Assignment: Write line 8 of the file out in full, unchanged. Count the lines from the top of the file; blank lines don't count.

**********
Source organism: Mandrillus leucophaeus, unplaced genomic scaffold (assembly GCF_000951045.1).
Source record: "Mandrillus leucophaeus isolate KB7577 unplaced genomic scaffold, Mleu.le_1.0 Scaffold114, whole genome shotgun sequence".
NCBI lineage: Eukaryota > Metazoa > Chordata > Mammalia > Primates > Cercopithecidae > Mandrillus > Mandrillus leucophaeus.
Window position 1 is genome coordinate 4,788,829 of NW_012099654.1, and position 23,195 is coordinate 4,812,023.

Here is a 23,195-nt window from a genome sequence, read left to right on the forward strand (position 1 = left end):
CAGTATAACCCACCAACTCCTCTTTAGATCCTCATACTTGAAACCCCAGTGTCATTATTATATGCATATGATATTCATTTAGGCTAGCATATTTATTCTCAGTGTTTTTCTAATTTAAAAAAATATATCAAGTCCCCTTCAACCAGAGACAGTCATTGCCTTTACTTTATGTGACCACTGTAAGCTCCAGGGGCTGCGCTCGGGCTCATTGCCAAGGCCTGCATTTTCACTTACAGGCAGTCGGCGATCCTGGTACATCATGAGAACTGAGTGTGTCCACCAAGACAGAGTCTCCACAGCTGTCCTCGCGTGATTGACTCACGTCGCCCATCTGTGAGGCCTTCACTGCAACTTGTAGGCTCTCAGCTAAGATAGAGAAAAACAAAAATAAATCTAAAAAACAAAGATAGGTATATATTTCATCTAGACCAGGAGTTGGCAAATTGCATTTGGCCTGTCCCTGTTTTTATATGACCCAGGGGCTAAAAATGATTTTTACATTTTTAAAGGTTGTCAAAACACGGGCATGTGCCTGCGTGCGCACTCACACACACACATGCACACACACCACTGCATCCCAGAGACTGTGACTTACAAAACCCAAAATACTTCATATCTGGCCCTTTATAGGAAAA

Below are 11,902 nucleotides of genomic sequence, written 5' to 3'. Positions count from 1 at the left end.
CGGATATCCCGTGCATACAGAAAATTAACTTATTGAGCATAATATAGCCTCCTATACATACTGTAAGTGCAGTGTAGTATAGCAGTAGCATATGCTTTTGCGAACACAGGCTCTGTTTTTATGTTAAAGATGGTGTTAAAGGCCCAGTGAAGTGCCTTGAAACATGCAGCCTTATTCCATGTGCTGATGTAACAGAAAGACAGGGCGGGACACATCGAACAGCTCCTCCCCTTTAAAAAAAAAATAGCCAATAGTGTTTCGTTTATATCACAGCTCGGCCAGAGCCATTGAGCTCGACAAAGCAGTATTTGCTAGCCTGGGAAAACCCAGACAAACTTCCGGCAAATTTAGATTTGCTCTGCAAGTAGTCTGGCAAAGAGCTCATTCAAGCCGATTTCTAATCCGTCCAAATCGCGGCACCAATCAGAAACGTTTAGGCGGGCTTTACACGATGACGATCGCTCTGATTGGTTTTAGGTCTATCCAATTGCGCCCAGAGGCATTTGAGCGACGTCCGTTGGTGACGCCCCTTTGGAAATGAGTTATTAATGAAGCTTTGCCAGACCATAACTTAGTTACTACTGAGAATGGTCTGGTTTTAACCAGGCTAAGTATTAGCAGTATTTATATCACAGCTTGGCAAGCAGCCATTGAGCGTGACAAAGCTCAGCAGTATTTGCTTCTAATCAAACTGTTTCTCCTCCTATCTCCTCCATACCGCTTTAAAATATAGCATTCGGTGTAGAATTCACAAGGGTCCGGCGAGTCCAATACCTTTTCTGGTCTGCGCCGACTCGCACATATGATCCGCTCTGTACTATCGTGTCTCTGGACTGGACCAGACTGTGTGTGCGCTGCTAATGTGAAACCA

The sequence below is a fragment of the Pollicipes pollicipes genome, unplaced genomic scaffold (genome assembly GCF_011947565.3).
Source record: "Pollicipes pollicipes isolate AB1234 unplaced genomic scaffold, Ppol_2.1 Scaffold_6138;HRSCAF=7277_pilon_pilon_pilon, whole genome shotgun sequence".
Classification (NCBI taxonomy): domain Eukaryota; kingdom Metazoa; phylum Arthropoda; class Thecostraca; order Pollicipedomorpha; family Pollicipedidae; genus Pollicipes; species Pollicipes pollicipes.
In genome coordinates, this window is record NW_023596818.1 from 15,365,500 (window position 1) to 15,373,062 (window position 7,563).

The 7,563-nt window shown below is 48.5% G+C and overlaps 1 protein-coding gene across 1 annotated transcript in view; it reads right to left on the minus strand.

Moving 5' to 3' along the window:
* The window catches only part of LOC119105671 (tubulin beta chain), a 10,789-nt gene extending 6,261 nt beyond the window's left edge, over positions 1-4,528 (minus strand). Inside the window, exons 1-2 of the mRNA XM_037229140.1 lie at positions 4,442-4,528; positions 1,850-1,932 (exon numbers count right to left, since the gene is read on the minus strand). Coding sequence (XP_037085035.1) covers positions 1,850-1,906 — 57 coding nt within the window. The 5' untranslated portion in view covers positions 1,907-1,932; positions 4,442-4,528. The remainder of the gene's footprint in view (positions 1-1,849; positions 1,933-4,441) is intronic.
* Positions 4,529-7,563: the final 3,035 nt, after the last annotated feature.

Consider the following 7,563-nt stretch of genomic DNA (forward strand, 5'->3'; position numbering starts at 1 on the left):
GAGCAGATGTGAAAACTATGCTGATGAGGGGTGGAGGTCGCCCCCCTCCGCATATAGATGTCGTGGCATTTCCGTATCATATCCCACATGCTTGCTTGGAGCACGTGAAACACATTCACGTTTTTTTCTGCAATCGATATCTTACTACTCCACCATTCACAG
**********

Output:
CGGATATCCCGTGCATACAGAAAATTAACTTATTGAGCATAATATAGCCTCCTATACATACTGTAAGTGCAGTGTAGTATAGCAGTAGCATATGCTTTTGCGAACACAGGCTCTGTTTTTATGTTAAAGATGGTGTTAAAGGCCCAGTGAAGTGCCTTGAAACATGCAGCCTTATTCCATGTGCTGATGTAACAGAAAGACAGGGCGGGACACATCGAACAGCTCCTCCCCTTTAAAAAAAAAATAGCCAATAGTGTTTCGTTTATATCACAGCTCGGCCAGAGCCATTGAGCTCGACAAAGCAGTATTTGCTAGCCTGGGAAAACCCAGACAAACTTCCGGCAAATTTAGATTTGCTCTGCAAGTAGTCTGGCAAAGAGCTCATTCAAGCCGATTTCTAATCCGTCCAAATCGCGGCACCAATCAGAAACGTTTAGGCGGGCTTTACACGATGACGATCGCTCTGATTGGTTTTAGGTCTATCCAATTGCGCCCAGAGGCATTTGAGCGACGTCCGTTGGTGACGCCCCTTTGGAAATGAGTTATTAATGAAGCTTTGCCAGACCATAACTTAGTTACTACTGAGAATGGTCTGGTTTTAACCAGGCTAAGTATTAGCAGTATTTATATCACAGCTTGGCAAGCAGCCATTGAGCGTGACAAAGCTCAGCAGTATTTGCTTCTAATCAAACTGTTTCTCCTCCTATCTCCTCCATACCGCTTTAAAATATAGCATTCGGTGTAGAATTCACAAGGGTCCGGCGAGTCCAATACCTTTTCTGGTCTGCGCCGACTCGCACATATGATCCGCTCTGTACTATCGTGTCTCTGGACTGGACCAGACTGTGTGTGCGCTGCTAATGTGAAACCA